ACCC logo
Facebook  LinkedIn  Twitter  ACCC Youtube Channel  ACCCBuzz blog

Association of Community Cancer Centers

The leading education and advocacy organization for the multidisciplinary cancer team

ACCCBuzz Blog  Find a Cancer Program  Log in to MyNetwork

Home > Publications > Cancer Program Guidelines > Chapter 6

Cancer Program Guidelines

Chapter 6: Community Outreach

Section 6.1. Cancer Education and Resource Program
Section 6.2. Cancer Control and Detection

Section 1: Cancer Education and Resource Program

Guideline I
Education and educational resources are provided for cancer patients and their families, friends, and caregivers through structured programs defined in an educational plan.

Rationale
Education enables cancer patients and their families, friends, and caregivers to make informed decisions about their treatment and symptom management and improves their quality of life.

Characteristics

  1. The patient education plan includes, but is not limited to:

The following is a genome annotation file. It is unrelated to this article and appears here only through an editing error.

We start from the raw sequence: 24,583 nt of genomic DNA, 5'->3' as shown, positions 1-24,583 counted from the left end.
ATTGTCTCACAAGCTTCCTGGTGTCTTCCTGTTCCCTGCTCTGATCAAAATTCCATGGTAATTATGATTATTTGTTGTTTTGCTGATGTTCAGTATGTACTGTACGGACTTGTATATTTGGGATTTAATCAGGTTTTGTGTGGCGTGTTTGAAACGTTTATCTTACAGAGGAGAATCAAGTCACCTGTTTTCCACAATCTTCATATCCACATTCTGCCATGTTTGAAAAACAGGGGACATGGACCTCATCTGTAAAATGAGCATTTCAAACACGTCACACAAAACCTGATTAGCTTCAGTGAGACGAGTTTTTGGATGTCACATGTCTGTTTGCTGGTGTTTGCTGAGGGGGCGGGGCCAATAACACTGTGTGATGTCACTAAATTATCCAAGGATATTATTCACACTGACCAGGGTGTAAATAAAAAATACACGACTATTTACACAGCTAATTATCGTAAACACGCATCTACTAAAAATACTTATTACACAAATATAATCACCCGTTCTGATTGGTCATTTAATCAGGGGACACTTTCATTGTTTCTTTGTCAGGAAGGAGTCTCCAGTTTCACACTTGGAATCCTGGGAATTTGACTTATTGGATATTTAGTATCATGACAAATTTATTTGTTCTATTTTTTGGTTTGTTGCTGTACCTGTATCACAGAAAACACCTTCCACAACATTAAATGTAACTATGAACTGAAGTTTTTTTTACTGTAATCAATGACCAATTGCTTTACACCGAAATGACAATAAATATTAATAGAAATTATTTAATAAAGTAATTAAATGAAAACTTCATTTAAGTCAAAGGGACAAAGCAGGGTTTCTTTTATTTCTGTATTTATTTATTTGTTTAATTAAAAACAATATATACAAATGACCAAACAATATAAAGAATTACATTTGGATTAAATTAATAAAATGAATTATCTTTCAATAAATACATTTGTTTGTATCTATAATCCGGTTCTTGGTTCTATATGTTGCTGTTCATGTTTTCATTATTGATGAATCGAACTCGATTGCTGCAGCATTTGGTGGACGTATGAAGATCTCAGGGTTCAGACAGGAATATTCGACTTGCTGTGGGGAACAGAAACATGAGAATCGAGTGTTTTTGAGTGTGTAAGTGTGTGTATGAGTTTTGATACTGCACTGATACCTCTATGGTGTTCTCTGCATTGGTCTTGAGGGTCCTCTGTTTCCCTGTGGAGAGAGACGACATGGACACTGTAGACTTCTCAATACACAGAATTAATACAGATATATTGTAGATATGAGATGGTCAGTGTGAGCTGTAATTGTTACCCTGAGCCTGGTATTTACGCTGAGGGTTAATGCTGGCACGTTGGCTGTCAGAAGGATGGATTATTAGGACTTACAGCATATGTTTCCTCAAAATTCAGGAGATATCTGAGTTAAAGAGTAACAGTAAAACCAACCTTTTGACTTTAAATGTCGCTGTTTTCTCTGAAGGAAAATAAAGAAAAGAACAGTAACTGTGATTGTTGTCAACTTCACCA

1. Program mission, goals, and objectives
    2. Policy and procedures
    3. Methodology for determining topics
    4. Description of programs and services offered
    5. Appropriate resources to accomplish goals
    6. Outcome evaluation of programs and services.
  2. Patient and family education is centralized and available within the facility.
  3. Patient and family education programs are based on patient and family needs, changes in clinical care, evidence-based complementary services, research, and local/state/national issues.
  4. Programs are developed and implemented by members of the multidisciplinary team or selected experts, including patients and families in the development process.
  5. Appropriate resources are committed to develop and provide patient and family education.
  6. The programmatic content of patient education programs should include, but is not limited to:
    1. Cancer therapy
    2. Side effects and symptom management
    3. Nutrition
    4. Venous access devices
    5. Coping with cancer
    6. Location and availability of community resources (e.g., screening mammography) for early detection
    7. Rehabilitation and survivorship
    8. Pain control
    9. End-of-life/quality-of-life issues
    10. Complementary treatment methods (guided by policy)
  7. A list of available cancer education programs and resources is developed and made available to medical staff, patients, and the community. Efforts are made to coordinate programs and/or services with relevant community agencies, resources, cooperative groups, and other health care entities.
  8. An oncology professional is accountable for patient and family education programs.